Here's Why People Are Worried About the Aviation Industry's Plans to Cut Emissions

Airlines are pushing for a global carbon market, but environmentalists say it won't be enough to prevent uncontrolled growth in aviation emissions.
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A pilot checks the RX1E-A, a two-seater aircraft designed by Shenyang Aerospace University, at Caihu Airport in Shenyang, Liaoning Province, China, on November 1st, 2017.

A pilot checks the RX1E-A, a two-seater aircraft designed by Shenyang Aerospace University, at Caihu Airport in Shenyang, Liaoning Province, China, on November 1st, 2017. 

The COP 24 global climate talks begin next week in Katowice, Poland, but at the headquarters of the International Civil Aviation Organization in Montreal, Canada, delegates from around the world have already been busy negotiating the details of a global carbon market specifically for airlines during a three-week ICAO council session.

Now, the member states of ICAO, the United Nations agency charged with regulating the aviation industry, must decide whether or not to replace domestic emissions regulations for flights with ICAO's market. But environmental groups say that the global market could have little to no effect on the sector's emissions—or, worse, allow those emissions to keep climbing.

Aviation accounts for as much as 2 percent of global carbon dioxide emissions, and, as nations around the world rein in their use of fossil fuels, it will consume a larger and larger portion of the global carbon budget: By 2050, it could account for as much as 5 percent of global emissions, according to the Center for Biological Diversity.

Several nations have implemented limits on emissions from domestic flights as part of efforts to cut their carbon footprints, but it's harder to attribute emissions from international air travel to any one country; that's at least in part why the industry was left out of the Paris Agreement. It's also why countries around the world, including the United States, often take cues from the ICAO for issues with international implications, usually to great effect. The "ICAO has a long and successful history on safety and security," says Bill Hemmings, an aviation and shipping policy specialist at Transport & Environment, an environmental organization. "It's far safer now to take an aircraft than to cross a street almost. Their problem is that the environment is a different animal."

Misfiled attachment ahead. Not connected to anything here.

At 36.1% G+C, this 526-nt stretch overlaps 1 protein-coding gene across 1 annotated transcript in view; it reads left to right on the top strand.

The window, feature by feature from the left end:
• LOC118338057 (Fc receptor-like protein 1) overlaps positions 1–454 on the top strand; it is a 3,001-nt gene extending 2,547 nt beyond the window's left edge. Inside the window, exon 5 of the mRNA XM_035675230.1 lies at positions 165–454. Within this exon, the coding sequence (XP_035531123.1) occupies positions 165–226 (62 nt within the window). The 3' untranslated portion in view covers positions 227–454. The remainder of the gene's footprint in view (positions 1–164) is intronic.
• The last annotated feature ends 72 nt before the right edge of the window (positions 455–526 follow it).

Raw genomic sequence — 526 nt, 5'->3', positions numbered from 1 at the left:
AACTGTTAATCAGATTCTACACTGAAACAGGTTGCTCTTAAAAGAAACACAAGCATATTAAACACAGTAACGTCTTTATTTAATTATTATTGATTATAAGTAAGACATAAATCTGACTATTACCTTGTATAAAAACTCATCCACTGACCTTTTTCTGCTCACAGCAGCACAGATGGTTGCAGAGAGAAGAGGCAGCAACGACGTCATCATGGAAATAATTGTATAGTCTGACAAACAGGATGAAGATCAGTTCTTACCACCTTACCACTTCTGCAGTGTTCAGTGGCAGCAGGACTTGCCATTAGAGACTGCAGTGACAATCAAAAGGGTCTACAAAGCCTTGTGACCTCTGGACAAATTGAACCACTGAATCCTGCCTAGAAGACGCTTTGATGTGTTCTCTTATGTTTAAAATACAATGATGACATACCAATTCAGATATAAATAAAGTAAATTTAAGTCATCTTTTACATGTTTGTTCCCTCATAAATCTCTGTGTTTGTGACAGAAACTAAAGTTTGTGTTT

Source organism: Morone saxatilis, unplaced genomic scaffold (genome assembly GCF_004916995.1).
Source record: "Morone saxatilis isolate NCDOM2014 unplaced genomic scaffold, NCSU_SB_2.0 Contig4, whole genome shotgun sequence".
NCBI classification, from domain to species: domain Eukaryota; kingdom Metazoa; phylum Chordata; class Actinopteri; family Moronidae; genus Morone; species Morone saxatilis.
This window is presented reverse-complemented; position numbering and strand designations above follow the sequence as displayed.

In 2016, the ICAO announced plans for a global carbon market, known as the Carbon Offsetting and Reduction Scheme for International Aviation, that would, in theory, allow airlines to offset emissions increases after 2020 by buying carbon credits. Since then, the ICAO's member states, industry representatives, and non-governmental organizations focused on transport have engaged in intense negotiations to hammer out the details of the market, including how airlines measure and report emissions, and what kind of carbon credits the market will allow. But it's unclear how much progress has been made in the two years since the U.N. agency announced CORSIA.

"One of the issues is that there is a huge lack of transparency," says Gilles Dufrasne, a policy officer with Carbon Market Watch. Since the ICAO's latest council session ended earlier this month, there's been no official report or communication of what decisions were reached in Montreal. "What is most likely," Dufrasne says, "is that even after two years of discussions, there is still no agreement on the eligibility criteria for [carbon credits]."

Those criteria could make or break the market, because not all carbon credits are created equal. Take forest credits, in which a plot of trees is planted or protected to suck up an equivalent amount of carbon dioxide emitted into the atmosphere: Trees have a limited lifespan, which means eventually that carbon dioxide will make its way back into the atmosphere (and that can happen a lot sooner than companies or countries intend, thanks to a heightened risk of drought, fire, and other climate-change induced disasters).